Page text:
In 1962 the Fairbridge Society, which had been operating farms and institutions for migrant children in other states for decades, opened its last institution at a property on Fairview Road, Crafers, formerly known as 'Craig-ard'. It was renamed Drapers' Hall in recognition of the Drapers' Company of London who funded the Society's purchase of the property. The oldest portion of the building dated from 1874, and consisted of six rooms. An additional nine rooms had been added by later owners.
Drapers' Hall catered solely for children who came to Australia as part of Fairbridge's Family Migration scheme. As these children were accompanied by one or more parent on the journey from England they are often not considered part of the history of Child Migration. However, these children were separated from their parents immediately upon arrival and spent months or sometimes years in the Drapers' Hall institution before being reunited with their parents.
The Hall accommodated up to 20 children at a time and over the course of its existence housed more than 200 children. Children were generally between the ages of 6 and 16, however, the 1971 Fairbridge Society Annual Report lists the youngest child to 'join them' that year was a boy of only 4 years of age.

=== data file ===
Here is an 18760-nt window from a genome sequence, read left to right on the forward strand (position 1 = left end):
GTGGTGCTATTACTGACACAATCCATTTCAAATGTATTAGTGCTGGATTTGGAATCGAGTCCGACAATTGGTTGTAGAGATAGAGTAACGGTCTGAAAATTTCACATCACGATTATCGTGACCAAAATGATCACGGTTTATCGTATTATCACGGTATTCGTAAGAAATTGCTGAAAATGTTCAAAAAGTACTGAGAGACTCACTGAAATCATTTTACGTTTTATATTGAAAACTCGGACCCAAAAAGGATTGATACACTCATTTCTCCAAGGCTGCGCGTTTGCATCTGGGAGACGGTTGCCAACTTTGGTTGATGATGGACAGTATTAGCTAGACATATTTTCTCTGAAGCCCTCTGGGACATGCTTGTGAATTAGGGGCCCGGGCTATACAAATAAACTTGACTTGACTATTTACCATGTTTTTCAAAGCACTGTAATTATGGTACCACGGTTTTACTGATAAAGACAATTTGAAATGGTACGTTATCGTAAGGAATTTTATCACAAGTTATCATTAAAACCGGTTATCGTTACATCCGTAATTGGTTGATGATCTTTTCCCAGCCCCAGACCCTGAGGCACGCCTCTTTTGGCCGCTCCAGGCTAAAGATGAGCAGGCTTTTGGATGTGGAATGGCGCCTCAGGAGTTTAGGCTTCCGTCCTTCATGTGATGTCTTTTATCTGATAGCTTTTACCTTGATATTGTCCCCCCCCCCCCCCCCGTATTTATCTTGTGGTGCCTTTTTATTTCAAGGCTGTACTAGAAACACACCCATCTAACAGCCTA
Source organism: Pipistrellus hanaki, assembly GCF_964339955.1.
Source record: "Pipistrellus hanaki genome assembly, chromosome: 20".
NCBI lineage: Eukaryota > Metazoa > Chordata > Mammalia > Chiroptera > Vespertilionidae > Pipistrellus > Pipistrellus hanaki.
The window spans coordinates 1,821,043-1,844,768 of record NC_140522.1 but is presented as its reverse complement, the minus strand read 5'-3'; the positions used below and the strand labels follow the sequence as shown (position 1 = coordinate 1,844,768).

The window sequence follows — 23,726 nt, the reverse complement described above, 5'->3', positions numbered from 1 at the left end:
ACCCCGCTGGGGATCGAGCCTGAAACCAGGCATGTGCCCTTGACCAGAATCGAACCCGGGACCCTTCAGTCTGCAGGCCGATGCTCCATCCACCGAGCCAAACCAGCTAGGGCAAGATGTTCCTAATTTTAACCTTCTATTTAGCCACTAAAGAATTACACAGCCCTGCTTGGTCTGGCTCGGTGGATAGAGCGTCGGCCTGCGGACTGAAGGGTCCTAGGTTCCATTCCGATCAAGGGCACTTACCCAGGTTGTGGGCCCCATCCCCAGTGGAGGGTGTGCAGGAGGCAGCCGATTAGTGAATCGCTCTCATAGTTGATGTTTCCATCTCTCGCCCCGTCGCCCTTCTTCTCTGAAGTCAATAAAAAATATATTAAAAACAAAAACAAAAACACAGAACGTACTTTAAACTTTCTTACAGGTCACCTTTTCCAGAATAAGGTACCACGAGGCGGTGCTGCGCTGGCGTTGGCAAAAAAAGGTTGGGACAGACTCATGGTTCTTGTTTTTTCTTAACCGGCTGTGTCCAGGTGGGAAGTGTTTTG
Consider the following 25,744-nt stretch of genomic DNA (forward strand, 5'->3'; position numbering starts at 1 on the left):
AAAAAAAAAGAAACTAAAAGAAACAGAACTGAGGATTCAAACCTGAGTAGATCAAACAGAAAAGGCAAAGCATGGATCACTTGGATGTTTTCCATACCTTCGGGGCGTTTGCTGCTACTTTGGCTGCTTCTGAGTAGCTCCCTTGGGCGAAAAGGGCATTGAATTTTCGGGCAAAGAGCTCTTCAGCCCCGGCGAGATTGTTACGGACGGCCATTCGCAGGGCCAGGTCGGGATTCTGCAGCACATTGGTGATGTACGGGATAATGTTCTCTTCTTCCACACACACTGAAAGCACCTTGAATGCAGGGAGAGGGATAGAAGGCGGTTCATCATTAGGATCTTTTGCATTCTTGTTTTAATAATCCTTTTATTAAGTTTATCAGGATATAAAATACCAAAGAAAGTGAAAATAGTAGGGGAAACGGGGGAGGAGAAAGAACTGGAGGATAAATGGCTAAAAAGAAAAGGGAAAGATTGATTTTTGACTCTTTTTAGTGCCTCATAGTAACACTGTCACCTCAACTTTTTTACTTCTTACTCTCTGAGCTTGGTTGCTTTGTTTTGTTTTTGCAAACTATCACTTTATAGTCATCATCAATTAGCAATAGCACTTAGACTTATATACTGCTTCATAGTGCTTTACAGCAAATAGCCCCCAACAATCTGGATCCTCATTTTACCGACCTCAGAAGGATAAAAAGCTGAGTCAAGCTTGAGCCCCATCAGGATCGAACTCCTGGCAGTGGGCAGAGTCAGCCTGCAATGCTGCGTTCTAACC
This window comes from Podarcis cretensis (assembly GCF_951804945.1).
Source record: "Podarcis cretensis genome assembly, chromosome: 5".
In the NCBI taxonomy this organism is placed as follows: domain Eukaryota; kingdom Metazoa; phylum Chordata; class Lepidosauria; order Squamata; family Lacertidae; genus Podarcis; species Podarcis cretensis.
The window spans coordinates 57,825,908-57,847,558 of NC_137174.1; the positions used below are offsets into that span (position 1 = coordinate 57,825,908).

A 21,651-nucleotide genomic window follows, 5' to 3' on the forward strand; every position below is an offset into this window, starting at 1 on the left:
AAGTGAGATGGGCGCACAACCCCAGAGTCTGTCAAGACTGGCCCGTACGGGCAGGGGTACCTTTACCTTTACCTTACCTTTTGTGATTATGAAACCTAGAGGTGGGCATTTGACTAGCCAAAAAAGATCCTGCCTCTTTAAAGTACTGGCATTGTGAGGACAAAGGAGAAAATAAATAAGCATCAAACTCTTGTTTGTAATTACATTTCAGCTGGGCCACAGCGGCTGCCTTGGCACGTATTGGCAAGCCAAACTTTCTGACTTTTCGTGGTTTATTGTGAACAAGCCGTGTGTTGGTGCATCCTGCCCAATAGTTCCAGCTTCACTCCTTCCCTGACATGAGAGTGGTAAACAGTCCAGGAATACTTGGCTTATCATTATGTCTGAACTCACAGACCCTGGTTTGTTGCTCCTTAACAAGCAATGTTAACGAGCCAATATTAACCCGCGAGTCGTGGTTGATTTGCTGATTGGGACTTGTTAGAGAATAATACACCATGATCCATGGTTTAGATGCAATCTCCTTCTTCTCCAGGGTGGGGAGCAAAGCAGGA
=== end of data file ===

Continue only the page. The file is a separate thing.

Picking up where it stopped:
Primary aged children attended Crafers Primary School and secondary children went to Heathfield High School . The Hall provided accommodation for eligible children for as long as required. In the late 1960s and 1970s admission was arranged directly through the Warden of the Hall or through the South Australian Secretary of the Fairbridge Society.
Drapers' Hall closed in 1981 and became a respite care facility, known as the Crafers Community Unit, run by the Strathmont Centre for people with an intellectual disability. In the late 1980s the building was sold and became a private home.
In 2021, the Commonwealth and South Australian governments have agreed to be a funder of last resort for this institution. This means that although the institution is now defunct, it is participating in the National Redress Scheme, and the government has agreed to pay the institution's share of costs of providing redress to a person (as long as the government is found to be equally responsible for the abuse a person experienced).
07 December 2021
Cite this: http://www.findandconnect.gov.au/guide/sa/SE00150
First published by the Find & Connect Web Resource Project for the Commonwealth of Australia, 2011
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